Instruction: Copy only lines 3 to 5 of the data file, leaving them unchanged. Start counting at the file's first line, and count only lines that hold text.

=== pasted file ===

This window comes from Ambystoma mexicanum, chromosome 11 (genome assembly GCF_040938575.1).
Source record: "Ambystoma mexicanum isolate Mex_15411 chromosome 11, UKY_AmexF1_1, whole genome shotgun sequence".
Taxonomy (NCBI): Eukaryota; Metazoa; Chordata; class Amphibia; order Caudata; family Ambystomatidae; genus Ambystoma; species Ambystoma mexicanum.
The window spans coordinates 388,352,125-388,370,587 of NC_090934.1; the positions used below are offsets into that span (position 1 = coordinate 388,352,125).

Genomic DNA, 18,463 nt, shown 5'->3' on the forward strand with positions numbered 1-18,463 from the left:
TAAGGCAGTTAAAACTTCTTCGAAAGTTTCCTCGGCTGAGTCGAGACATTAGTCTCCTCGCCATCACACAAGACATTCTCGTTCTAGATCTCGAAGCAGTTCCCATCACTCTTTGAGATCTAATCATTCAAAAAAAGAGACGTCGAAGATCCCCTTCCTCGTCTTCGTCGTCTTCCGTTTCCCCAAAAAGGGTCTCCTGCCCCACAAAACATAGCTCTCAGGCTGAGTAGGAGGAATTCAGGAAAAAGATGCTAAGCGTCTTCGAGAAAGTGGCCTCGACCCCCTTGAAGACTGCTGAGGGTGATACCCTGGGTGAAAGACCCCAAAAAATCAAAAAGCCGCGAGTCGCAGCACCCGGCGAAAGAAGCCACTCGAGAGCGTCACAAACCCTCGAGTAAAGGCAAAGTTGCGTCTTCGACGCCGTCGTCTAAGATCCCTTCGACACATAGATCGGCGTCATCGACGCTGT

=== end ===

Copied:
Taxonomy (NCBI): Eukaryota; Metazoa; Chordata; class Amphibia; order Caudata; family Ambystomatidae; genus Ambystoma; species Ambystoma mexicanum.
The window spans coordinates 388,352,125-388,370,587 of NC_090934.1; the positions used below are offsets into that span (position 1 = coordinate 388,352,125).

Genomic DNA, 18,463 nt, shown 5'->3' on the forward strand with positions numbered 1-18,463 from the left: